Alfred P. Murrah Building in downtown Oklahoma City
1990 - Employee awards program is instituted to recognize outstanding service.
1991 - Information Services Division is created as the fourth division within the OSBI. Its purpose is to handle the increased demand for information by law enforcement and the public.
1991 - Construction begins on a new Eastern Regional Laboratory and Investigative Office in McAlester.
1991 - The Special Investigations Unit is created to investigate public corruption, government fraud, and other white collar cases.
1991 - Senate Bill 386 authorizes the establishment of a DNA analysis unit with the OSBI Central Laboratory.
1992 - 8,000 square feet is renovated at OSBI Headquarters to make way for the new Automated Fingerprint Identification System (AFIS).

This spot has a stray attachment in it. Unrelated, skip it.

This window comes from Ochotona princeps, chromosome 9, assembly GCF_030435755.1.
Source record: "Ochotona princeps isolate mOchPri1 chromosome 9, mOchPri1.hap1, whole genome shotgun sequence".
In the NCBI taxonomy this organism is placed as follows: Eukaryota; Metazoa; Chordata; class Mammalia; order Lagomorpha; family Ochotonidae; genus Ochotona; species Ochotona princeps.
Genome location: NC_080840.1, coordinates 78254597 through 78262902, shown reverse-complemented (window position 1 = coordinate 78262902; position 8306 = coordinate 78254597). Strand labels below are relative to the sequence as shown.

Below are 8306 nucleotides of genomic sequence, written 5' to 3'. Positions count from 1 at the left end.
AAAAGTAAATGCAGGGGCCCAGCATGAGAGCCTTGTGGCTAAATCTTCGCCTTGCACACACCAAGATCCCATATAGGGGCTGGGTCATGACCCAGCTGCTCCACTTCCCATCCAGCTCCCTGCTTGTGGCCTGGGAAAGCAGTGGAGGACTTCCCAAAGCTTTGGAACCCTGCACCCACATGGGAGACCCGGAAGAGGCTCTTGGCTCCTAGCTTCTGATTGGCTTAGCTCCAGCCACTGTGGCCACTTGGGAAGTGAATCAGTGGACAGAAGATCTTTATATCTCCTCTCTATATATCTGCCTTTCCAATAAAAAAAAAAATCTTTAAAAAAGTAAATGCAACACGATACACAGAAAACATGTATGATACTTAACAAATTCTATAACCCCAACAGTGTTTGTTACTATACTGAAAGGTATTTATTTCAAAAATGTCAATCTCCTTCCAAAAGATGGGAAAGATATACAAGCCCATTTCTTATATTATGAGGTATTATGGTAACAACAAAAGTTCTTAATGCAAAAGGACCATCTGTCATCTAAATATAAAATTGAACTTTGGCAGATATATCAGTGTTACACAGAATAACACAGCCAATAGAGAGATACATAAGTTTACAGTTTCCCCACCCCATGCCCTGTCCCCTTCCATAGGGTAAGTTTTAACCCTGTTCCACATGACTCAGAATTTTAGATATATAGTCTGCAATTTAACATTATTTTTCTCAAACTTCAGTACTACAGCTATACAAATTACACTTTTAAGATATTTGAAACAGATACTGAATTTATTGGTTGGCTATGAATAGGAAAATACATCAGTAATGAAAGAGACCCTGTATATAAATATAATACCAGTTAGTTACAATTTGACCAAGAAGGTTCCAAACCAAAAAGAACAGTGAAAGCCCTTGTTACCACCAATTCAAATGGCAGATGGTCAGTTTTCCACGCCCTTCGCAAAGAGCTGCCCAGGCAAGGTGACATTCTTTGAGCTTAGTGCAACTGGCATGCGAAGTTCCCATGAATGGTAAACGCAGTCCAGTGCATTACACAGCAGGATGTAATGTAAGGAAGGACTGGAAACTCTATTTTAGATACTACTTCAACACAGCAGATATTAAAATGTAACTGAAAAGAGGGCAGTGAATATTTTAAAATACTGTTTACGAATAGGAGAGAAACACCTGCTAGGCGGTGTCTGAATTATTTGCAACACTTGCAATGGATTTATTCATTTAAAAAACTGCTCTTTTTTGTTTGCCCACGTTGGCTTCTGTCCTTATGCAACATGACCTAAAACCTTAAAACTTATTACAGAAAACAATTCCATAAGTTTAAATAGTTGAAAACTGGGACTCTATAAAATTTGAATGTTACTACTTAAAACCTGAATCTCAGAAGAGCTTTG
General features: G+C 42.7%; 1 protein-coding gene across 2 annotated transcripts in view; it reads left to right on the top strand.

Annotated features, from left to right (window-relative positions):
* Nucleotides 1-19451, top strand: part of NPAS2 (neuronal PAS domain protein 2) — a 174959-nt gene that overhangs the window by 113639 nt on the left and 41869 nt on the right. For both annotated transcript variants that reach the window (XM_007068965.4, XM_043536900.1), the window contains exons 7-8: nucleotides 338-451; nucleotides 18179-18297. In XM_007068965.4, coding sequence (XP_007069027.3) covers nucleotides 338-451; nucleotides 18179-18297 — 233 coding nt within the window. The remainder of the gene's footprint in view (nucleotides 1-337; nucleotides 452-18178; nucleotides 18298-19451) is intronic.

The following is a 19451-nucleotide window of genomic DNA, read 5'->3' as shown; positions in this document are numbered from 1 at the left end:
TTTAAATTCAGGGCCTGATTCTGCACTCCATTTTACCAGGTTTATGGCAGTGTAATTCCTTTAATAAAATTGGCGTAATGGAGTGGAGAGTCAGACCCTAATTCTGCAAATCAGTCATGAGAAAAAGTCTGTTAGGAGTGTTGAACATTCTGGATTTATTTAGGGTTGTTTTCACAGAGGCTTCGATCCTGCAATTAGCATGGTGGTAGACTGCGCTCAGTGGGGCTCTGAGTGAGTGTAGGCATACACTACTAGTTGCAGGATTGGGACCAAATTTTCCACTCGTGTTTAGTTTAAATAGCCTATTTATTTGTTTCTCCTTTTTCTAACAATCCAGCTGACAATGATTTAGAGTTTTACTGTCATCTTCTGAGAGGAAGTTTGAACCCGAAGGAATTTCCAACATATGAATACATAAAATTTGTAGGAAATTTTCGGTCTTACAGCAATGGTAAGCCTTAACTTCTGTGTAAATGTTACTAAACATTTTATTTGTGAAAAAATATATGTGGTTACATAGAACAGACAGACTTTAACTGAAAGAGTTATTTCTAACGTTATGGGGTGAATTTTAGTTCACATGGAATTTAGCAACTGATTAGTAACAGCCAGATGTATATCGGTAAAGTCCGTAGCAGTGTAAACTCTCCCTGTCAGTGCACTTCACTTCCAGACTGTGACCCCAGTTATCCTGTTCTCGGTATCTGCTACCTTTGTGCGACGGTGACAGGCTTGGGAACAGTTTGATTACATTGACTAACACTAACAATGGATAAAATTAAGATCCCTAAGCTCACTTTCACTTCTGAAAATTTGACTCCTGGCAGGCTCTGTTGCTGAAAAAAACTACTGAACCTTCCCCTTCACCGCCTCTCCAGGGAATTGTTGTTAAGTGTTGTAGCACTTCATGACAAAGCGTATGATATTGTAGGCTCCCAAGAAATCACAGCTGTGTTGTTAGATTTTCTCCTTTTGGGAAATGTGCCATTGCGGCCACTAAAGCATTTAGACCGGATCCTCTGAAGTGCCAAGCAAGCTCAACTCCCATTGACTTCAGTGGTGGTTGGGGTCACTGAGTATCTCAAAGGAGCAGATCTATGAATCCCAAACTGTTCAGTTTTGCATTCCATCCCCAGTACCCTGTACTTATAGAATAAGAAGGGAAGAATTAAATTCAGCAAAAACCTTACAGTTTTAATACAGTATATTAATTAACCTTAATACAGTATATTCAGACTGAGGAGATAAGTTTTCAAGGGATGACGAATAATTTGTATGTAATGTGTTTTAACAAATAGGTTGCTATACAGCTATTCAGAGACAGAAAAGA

1992 - Construction begins on a new Southwest Regional Laboratory and Investigative Office in Lawton.
1993 - The Criminal Information Unit expands its role to become the state clearing house for information on missing children.
1993 - The Special Investigations Unit completes its 14-month probe into the 1990 campaign contributions of Governor David Walters. Unlike the previous investigation of then Governor Hall, the Walters investigation proceeds without any OSBI employees losing their jobs. The OSBI Commission's purpose as an insulator to the bureau from political influence and pressure is solidified.
1994 - OSBI Agents are equipped with laptop computers to aid in report writing, case management, and other investigative functions.
1994 - In May, installation is completed on the OSBI's multimillion dollar Automated Fingerprint Identification Unit. This technological advancement provides the OSBI with a faster response time in identifying latent fingerprints found at crimes where unidentified prints are found. The system was formally dedicated in the memory of Tracey Neilson, who was stabbed to death in her Moore apartment on her 21st birthday in 1981. Her killer has never been found.